By Patricia Lefevere
THOMAS MERTON SOCIETY — Priests are an endangered species. Hardly a month passes without headlines of a priest murdered in Africa. Cameroon, Central African Republic, Nigeria and South Sudan have all lost Catholic clergy this year due to violence. Two years ago an ICIS jihadist stabbed and slit the throat of an elderly French priest on his parish altar in Normandy.
Catholics are now praying to St. Oscar Romero, canonized in October just 38 years after he was shot by an assassin as he lifted the host in the act of consecration. Scores of missionaries in Latin America, Asia and Africa have lost their lives to violence since Romero’s killing in 1980.
But what about Trappist monk Thomas Merton, whose death 50 years ago this week (Dec. 10, 1968) in Bangkok, Thailand is being marked by thousands of his devoted readers? Was he murdered by CIA or other assassins for his outspokenness against the Vietnam War, his critical stance on nuclear weapons, on made-in-America racism, or his cry against capitalism’s empire-building by way of global violence?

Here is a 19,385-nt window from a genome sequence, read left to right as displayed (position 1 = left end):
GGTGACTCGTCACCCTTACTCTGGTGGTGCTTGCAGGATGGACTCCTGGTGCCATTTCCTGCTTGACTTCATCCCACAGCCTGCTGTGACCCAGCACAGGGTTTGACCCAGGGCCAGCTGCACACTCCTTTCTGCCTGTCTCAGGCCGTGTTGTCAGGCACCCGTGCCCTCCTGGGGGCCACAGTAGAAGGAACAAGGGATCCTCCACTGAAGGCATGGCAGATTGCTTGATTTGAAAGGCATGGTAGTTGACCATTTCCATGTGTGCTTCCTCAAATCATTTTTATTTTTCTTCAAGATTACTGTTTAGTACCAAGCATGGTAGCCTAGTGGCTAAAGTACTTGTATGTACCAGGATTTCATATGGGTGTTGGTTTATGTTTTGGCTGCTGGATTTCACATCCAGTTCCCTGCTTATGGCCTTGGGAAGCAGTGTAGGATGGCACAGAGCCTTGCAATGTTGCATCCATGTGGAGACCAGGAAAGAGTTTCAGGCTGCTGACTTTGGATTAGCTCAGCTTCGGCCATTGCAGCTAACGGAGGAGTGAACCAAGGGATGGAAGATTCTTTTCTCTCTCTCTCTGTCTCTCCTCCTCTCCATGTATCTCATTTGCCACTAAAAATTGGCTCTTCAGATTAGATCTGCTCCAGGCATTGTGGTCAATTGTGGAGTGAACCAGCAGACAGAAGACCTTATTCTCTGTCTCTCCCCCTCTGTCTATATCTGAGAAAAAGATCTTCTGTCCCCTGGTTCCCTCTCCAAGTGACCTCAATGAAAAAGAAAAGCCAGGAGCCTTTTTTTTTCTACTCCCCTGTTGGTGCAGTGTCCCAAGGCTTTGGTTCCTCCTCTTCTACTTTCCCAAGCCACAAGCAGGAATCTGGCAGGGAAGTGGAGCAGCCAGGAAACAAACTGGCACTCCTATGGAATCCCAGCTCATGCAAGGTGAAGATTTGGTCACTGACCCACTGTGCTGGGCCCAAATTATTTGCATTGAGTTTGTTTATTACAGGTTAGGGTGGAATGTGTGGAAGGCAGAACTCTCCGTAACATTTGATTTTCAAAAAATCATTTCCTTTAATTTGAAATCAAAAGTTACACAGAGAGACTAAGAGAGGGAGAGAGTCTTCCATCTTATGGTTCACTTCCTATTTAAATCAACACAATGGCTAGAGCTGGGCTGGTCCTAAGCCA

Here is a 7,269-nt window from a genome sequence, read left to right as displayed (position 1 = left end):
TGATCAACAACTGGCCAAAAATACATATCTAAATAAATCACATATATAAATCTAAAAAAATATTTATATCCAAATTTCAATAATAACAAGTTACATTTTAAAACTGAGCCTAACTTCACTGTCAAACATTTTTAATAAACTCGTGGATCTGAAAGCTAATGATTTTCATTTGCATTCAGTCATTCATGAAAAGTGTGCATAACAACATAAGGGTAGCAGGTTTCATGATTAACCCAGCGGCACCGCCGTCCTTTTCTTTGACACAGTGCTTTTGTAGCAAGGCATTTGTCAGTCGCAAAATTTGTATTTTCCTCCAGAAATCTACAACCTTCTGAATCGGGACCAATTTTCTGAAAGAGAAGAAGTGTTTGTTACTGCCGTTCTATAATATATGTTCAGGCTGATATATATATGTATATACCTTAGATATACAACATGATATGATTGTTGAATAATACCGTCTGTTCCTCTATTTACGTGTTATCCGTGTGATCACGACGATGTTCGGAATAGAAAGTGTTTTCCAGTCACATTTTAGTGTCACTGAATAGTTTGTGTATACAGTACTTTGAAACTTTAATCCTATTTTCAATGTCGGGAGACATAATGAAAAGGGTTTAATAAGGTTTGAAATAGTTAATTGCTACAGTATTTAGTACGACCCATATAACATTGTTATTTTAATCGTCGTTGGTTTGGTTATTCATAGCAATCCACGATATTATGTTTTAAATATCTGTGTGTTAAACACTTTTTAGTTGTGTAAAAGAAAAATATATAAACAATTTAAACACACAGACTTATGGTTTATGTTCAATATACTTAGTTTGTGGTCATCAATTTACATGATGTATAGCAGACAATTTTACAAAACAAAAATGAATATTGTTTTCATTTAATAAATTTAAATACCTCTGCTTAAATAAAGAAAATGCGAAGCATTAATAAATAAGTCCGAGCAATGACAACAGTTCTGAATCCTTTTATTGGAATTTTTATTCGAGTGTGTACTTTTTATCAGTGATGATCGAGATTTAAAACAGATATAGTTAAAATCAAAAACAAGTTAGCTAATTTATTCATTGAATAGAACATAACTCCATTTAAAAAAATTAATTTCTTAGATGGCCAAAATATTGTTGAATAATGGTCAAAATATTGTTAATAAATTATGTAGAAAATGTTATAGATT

In The Martyrdom of Thomas Merton, an Investigation, Hugh Turley and David Martin conjecture that the monk was struck in the back of the head by either a pointed object or a bullet fired from a gun with a silencer while in his room at the Sawangke Vivas center, 15 miles south of Bangkok. Merton and other religious were staying at the center while attending an international meeting of Catholic abbots. The monk had returned to his room after giving a speech earlier that morning and after eating lunch. […]